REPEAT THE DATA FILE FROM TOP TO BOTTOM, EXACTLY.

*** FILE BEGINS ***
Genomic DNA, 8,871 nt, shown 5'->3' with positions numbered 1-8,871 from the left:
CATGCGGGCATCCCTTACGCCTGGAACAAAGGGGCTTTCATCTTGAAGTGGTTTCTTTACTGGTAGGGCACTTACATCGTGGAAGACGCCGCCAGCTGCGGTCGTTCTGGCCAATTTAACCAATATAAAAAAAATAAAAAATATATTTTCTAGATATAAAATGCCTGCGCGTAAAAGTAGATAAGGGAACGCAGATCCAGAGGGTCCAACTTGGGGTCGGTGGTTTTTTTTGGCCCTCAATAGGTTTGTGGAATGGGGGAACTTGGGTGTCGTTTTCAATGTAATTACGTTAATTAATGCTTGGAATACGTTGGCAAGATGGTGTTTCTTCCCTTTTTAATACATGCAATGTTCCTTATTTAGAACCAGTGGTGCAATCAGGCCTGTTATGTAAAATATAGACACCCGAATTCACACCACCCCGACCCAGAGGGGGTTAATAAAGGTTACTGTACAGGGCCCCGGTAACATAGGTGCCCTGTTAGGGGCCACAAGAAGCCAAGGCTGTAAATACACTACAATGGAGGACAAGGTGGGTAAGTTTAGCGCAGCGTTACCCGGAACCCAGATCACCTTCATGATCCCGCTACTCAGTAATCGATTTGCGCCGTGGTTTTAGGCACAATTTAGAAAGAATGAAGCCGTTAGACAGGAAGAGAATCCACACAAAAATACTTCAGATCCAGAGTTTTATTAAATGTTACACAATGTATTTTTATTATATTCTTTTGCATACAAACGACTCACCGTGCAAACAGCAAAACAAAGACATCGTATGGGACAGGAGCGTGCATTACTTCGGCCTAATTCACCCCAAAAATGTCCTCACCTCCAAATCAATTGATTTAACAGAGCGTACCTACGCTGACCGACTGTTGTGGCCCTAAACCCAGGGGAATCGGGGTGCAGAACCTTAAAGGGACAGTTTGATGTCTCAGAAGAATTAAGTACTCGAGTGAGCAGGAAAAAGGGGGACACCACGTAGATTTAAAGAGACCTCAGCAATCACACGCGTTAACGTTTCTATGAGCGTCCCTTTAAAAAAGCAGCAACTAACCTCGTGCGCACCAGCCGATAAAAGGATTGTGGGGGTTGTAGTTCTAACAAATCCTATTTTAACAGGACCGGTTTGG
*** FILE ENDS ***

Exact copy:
Genomic DNA, 8,871 nt, shown 5'->3' with positions numbered 1-8,871 from the left:
CATGCGGGCATCCCTTACGCCTGGAACAAAGGGGCTTTCATCTTGAAGTGGTTTCTTTACTGGTAGGGCACTTACATCGTGGAAGACGCCGCCAGCTGCGGTCGTTCTGGCCAATTTAACCAATATAAAAAAAATAAAAAATATATTTTCTAGATATAAAATGCCTGCGCGTAAAAGTAGATAAGGGAACGCAGATCCAGAGGGTCCAACTTGGGGTCGGTGGTTTTTTTTGGCCCTCAATAGGTTTGTGGAATGGGGGAACTTGGGTGTCGTTTTCAATGTAATTACGTTAATTAATGCTTGGAATACGTTGGCAAGATGGTGTTTCTTCCCTTTTTAATACATGCAATGTTCCTTATTTAGAACCAGTGGTGCAATCAGGCCTGTTATGTAAAATATAGACACCCGAATTCACACCACCCCGACCCAGAGGGGGTTAATAAAGGTTACTGTACAGGGCCCCGGTAACATAGGTGCCCTGTTAGGGGCCACAAGAAGCCAAGGCTGTAAATACACTACAATGGAGGACAAGGTGGGTAAGTTTAGCGCAGCGTTACCCGGAACCCAGATCACCTTCATGATCCCGCTACTCAGTAATCGATTTGCGCCGTGGTTTTAGGCACAATTTAGAAAGAATGAAGCCGTTAGACAGGAAGAGAATCCACACAAAAATACTTCAGATCCAGAGTTTTATTAAATGTTACACAATGTATTTTTATTATATTCTTTTGCATACAAACGACTCACCGTGCAAACAGCAAAACAAAGACATCGTATGGGACAGGAGCGTGCATTACTTCGGCCTAATTCACCCCAAAAATGTCCTCACCTCCAAATCAATTGATTTAACAGAGCGTACCTACGCTGACCGACTGTTGTGGCCCTAAACCCAGGGGAATCGGGGTGCAGAACCTTAAAGGGACAGTTTGATGTCTCAGAAGAATTAAGTACTCGAGTGAGCAGGAAAAAGGGGGACACCACGTAGATTTAAAGAGACCTCAGCAATCACACGCGTTAACGTTTCTATGAGCGTCCCTTTAAAAAAGCAGCAACTAACCTCGTGCGCACCAGCCGATAAAAGGATTGTGGGGGTTGTAGTTCTAACAAATCCTATTTTAACAGGACCGGTTTGG